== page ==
Good luck, I am sure your little frangipani will blossom beautifully for you.

Anonymous said...

Thanks so much Jamie :) I hope it will too, in the meantime I will just look at pics of your flowers haha

Phil said...

Hi Jamie. Glad you posted at last. Gives me a long-awaited chance to continue hijacking your blog with my thoughts :0)

Did it rain on the South Coast. I notice for the last 2-3 months the rain radar shows them getting drenched every second day, while here in "Newy" the predicted rain never arrives. It's brown parched grass in city parks (and we're coastal!) so I'm forced to water regularly. Fortunately I installed a trickle irrigation last winter, to both the beds and the larger pots around the (tiny) yard.

Your photos are delightful. Nicely done, both growing the subjects then capturing them at their best!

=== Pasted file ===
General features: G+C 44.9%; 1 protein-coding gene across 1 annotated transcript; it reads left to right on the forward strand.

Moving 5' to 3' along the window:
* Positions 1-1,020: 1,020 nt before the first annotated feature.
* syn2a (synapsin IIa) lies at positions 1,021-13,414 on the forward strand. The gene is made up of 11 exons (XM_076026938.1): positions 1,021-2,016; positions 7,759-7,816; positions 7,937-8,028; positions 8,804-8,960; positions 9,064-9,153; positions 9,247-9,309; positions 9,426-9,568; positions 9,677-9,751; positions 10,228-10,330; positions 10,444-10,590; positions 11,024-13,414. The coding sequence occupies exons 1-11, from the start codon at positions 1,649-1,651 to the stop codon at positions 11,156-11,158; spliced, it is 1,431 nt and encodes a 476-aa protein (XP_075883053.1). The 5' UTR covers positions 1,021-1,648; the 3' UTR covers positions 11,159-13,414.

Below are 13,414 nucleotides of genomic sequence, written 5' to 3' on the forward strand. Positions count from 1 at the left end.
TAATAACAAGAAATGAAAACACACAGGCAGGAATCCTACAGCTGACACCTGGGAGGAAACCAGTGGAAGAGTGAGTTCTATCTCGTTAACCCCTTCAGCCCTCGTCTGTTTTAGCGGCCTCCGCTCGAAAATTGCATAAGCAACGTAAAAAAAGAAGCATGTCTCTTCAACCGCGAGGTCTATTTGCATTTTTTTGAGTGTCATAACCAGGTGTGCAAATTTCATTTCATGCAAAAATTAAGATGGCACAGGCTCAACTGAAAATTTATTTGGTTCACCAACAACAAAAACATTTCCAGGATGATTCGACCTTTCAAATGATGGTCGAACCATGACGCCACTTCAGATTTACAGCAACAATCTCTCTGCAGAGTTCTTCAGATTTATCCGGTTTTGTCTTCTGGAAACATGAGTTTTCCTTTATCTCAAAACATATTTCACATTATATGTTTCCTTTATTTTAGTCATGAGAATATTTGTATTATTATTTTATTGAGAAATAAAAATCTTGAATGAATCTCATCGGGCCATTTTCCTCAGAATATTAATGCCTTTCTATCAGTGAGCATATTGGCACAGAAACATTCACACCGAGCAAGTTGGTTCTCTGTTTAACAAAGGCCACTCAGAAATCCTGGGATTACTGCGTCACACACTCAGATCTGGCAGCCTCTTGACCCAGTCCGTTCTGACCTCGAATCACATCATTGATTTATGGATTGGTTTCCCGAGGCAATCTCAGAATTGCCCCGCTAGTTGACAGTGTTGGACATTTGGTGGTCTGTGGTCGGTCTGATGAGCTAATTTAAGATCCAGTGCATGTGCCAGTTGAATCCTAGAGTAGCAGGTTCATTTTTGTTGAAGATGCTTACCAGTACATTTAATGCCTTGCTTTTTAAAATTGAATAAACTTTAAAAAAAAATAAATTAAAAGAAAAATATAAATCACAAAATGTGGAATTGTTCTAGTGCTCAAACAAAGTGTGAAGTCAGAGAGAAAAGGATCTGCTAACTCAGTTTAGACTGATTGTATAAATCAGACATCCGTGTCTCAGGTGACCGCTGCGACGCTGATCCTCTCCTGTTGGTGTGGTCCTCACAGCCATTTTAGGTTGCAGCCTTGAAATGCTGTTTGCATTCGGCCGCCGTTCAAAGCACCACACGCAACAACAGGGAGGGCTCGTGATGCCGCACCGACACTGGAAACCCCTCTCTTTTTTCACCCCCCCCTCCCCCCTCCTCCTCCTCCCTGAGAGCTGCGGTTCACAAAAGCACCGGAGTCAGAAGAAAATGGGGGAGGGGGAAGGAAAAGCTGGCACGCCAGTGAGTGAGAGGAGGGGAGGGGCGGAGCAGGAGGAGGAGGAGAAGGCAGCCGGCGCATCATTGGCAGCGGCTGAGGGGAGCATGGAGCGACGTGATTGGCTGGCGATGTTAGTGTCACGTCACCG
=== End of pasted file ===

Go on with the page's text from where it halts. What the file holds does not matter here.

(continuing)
You mention being "beeted out." Probably comes as a surprise to no-one except us two "tiny people" at our place that it's particularly easy to get "tomatoed out." Our first crop in 17 years resulted in 3 inventive meals a day incorporation tomatoes, plus a freezer full of them. Cut them back and they're preparing a second wave. Here we go again.

Regarding the meadow. Our front has not been mowed fora year after the (now sold) chooks ate it back to soil. Grass is removed as it appears, only flowering weeds of a certain type are allowed. Meanwhile awaiting rain to get a variety of ground cover herbs to take over. That will be our "meadow."

All the best. Only another month of non-gardening weather to go.


Shrimp said...

Jamie, I stumbled on your blog when I looked up a plant called Breynia or Coffee Bush. It seems it had started invading Sydney in 2012 and has now reached me in Ryde. I found a small one in a pot and potted it up to see what it was. I now have six plants all about to go in the green bin after reading your blog! Thank you. Lorna

Jamie said...

Hi Lorna

Terrible stuff, coffee bush. This Saturday afternoon I will not be surprised if I pull about 100 of them out of my garden. They're even colonising the cracks in the concrete pathways down the side of the house.

In your case, I hope early intervention does the trick.